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Solutions for Chapter 1.1: Atoms, Electrons, and Orbitals
Full solutions for Organic Chemistry, | 9th Edition
Refers to the capacity of a substance to either add or lose a proton 1H+2. (Section 16.2)
An acid that is not a proton donor; an acid that is an electron pair acceptor in a Lewis acid-base reaction.
The breaking of a bond, either homolytically or heterolytically. bond dissociation energy (Sect. 6.1): The energy required to achieve homolytic bond cleavage (generating radicals).
A temperature scale on which water freezes at 0° and boils at 100° at sea level. (Section 1.4)
A step in a chain reaction characterized by the formation of reactive intermediates (radicals, anions, or cations) from nonradical or noncharged molecules
concentration of a solution.
The amount of solute present in a given quantity of solvent or solution. (4.5)
In an acid-base reaction, the product that results when a base is protonated.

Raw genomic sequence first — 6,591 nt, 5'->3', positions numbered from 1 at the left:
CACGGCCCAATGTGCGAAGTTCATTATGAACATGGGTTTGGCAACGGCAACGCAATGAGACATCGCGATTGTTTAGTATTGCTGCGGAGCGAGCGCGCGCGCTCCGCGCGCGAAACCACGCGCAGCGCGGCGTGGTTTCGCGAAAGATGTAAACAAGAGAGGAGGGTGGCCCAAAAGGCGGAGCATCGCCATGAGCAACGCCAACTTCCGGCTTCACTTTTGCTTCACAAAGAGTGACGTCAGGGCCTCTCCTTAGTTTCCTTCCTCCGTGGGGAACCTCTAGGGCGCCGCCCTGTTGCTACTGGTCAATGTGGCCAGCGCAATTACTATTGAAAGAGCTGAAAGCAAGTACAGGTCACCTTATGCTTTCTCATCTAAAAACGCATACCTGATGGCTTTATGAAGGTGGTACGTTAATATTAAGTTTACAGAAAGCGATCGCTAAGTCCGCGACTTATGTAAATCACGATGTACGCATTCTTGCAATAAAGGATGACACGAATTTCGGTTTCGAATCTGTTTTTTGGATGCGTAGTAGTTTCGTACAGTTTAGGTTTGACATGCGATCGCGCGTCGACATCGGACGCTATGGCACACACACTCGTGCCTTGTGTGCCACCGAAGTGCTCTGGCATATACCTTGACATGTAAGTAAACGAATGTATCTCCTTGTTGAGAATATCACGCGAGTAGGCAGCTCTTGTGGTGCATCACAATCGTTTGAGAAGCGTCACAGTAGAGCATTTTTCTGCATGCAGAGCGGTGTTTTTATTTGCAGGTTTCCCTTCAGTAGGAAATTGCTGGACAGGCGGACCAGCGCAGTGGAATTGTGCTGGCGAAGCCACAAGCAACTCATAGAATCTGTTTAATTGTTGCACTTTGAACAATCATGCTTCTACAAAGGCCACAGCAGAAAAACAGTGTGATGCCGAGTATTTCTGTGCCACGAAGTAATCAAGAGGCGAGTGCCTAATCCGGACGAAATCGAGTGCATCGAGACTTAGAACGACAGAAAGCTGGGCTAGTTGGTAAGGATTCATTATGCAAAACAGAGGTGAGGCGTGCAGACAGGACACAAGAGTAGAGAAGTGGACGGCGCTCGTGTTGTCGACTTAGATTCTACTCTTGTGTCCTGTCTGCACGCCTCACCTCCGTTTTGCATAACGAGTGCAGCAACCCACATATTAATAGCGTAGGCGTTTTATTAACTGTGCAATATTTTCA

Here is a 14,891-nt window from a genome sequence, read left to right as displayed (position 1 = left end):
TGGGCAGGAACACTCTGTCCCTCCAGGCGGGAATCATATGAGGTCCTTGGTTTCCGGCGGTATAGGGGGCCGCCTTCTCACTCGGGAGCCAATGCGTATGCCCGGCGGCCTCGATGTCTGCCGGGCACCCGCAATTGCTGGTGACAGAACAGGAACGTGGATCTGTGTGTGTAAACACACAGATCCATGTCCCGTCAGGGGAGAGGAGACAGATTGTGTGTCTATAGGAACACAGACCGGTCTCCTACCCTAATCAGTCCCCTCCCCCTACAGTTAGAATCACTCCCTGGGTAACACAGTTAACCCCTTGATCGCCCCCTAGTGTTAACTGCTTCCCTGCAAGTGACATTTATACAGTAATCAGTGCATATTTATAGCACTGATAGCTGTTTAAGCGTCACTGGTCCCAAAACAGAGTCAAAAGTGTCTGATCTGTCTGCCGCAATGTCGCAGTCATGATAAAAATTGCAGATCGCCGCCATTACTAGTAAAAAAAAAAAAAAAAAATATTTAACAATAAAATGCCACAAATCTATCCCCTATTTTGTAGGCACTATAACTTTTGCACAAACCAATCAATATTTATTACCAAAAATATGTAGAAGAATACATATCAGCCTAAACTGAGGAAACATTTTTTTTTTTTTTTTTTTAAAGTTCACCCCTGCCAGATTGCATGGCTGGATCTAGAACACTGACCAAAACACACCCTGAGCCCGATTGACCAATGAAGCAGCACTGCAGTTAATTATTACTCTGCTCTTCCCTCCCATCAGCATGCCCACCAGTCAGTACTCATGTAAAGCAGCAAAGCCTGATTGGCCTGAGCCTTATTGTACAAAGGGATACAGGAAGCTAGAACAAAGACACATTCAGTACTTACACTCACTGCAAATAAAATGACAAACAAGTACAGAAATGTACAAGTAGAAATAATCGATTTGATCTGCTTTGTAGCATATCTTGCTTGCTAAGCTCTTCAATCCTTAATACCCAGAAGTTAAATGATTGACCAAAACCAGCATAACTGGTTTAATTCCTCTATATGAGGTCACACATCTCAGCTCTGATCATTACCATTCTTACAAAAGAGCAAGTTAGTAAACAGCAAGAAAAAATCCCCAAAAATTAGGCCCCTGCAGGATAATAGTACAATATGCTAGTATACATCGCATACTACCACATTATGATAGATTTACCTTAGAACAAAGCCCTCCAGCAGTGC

Structural isomers of coordination compounds in which the ligands within the coordination sphere differ. (Section 23.4)
A cyclic polyether derived from ethylene glycol and substituted ethylene glycols.
An intramolecular Claisen condensation.
The angle by which two groups are separated in a Newman projection.
For substituted cycloalkanes, a drawing style used to clearly identify which groups are above the ring and which groups are below the ring. (See also Sect. 4.14.)
homolitic bond cleavage
Bond breaking that results in the formation of unchanged species called radicals.
Radiation that has sufficient energy to remove an electron from a molecule, thereby ionizing it. (Section 21.9)
London dispersion forces
Attractive forces between transient dipole moments, observed in alkanes.
A particle found in the nucleus of an atom. (Section 21.1)
A reaction that occurs between substances in solution in which one of the products is insoluble. (Section 4.2)
A compound such as a phenol that selectively reacts with radicals to remove them from a chain reaction and terminate the chain
A process of reasoning backwards from a target molecule to a suitable set of starting materials.
Vibrational infrared region
A common type of spin-spin coupling involving the H atoms on two C atoms that are bonded to each other.
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